In November 2004, Christianity Today published an article ominously titled “Dangerous Meditations,” which explored a growing trend among Christians who were finding solace in meditation and yoga. The piece wanted that such practices were unwise, pantheistic, and undergirded by a “worldview in conflict with biblical spirituality.” The assertions of the article expressed the kind of arguments I had been steeped in growing up in the conservative Christian South.
But more than a decade after this piece was written, I sought out mindfulness meditation and yoga in order to cope with an inexplicable chronic pain disorder. Not only did these practices revolutionize my physical and emotional health, they opened the door to a deeper expression of my Christian faith. All the anti-mediation scare tactics had turned out to be, well, just that.
That’s why I was overjoyed to learn about J. Dana Trent’s book, “One Breath at a Time: A Skeptic’s Guide to Christian Meditation.” While keeping her feet firmly planted in orthodox Christianity, she boldly charts a path into contemplative spirituality. Trent is a graduate of Duke Divinity School and religion professor whose proposals are worth considering. Here we discuss how meditation varies from Western forms of prayer and why meditation is not in conflict with the Christian faith.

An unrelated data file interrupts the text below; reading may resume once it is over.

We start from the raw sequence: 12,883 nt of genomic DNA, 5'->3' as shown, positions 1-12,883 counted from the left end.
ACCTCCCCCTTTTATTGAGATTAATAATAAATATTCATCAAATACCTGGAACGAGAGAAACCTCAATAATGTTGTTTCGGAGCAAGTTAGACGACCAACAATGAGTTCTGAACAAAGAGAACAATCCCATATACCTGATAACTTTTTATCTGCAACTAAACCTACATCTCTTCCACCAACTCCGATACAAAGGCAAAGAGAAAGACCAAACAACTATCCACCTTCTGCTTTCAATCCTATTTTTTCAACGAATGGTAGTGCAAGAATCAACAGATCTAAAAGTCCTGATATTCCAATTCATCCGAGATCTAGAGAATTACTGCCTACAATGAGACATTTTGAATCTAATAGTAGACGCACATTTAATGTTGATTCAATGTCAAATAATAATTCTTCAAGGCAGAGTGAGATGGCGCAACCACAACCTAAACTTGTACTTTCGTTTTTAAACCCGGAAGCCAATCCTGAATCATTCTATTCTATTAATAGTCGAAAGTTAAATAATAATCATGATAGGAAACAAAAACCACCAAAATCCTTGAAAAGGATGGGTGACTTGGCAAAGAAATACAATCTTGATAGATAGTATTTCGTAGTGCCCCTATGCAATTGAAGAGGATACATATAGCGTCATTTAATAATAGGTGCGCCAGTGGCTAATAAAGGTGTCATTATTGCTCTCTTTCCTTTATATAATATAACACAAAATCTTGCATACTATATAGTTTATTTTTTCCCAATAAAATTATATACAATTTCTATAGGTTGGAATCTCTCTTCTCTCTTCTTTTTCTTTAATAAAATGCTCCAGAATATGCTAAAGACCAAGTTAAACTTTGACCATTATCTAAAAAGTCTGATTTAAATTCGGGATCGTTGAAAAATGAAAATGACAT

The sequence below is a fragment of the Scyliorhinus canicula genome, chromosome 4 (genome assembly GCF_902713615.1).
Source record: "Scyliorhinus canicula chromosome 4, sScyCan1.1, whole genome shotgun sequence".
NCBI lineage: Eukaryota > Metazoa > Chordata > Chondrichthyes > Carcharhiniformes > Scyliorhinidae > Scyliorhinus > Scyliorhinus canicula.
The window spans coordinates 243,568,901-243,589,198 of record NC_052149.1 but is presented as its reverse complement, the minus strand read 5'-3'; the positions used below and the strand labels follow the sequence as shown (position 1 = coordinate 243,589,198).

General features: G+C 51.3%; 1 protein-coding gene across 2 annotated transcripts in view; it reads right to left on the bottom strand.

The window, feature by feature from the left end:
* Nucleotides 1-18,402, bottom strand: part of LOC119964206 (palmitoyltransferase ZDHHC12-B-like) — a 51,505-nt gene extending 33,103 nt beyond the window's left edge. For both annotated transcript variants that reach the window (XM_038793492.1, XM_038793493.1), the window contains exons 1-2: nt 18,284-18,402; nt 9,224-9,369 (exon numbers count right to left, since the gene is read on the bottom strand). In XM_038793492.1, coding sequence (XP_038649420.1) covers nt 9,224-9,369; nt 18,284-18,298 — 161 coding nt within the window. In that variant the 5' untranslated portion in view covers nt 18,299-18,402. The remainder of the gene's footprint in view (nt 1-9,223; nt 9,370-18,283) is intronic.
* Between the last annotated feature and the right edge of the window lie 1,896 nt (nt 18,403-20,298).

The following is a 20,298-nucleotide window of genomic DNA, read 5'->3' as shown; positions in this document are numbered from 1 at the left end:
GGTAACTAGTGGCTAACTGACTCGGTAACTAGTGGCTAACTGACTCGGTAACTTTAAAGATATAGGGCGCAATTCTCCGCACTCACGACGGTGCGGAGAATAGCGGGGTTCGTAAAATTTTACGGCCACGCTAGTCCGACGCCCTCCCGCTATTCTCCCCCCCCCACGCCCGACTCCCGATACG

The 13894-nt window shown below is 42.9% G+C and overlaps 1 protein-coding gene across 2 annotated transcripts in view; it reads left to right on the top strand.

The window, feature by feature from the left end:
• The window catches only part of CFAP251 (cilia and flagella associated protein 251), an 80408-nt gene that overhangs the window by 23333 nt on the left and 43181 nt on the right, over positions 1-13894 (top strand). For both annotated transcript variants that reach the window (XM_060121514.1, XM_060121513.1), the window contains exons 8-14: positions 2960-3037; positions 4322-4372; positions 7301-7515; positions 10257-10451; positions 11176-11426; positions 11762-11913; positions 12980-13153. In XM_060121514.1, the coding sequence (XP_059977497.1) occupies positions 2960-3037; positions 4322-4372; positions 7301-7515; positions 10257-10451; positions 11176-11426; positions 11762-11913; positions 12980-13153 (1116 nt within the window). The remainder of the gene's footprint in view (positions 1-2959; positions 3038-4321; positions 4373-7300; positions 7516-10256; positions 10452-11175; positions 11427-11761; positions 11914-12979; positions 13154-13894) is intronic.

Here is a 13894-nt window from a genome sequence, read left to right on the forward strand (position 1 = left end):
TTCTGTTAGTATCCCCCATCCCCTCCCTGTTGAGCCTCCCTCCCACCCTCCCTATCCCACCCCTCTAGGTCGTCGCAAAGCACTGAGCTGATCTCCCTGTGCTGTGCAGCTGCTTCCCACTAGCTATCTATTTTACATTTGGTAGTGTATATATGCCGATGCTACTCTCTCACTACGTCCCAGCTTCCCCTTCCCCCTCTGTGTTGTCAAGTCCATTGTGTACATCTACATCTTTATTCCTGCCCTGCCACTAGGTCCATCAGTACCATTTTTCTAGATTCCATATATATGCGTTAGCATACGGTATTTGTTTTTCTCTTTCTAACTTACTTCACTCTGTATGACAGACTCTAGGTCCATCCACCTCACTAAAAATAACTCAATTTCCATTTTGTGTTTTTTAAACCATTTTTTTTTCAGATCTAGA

JM: Let’s start with a basic question. How does meditation different than prayer? Are they the same thing or is there overlap?
JDT: Simply put, prayer is talking to God; meditation is intentionally listening to God. While prayer is a cornerstone of the Christian faith, modern prayer is often focused on talking about what we “need” or “want” from God. This makes prayer transactional, egocentric, and often, ethnocentric. When prayer places our (and our group’s) desires in the center of the conversation, we drown out God’s voice, presence, and will—which is inclusive of all humanity.
The nature of meditation fosters contemplation—reflecting on God’s presence and listening for God’s voice. The most standard form of meditation—controlling the breath (our life force from God), calms our anxious minds and restless bodies, facilitating our attention and focus on God.
There is nothing wrong with fervent prayer. But when we find it’s focused just on us—and it’s difficult to be still or quiet—we miss experiencing God, who arrives in the silence (See 1 Kings 19:12).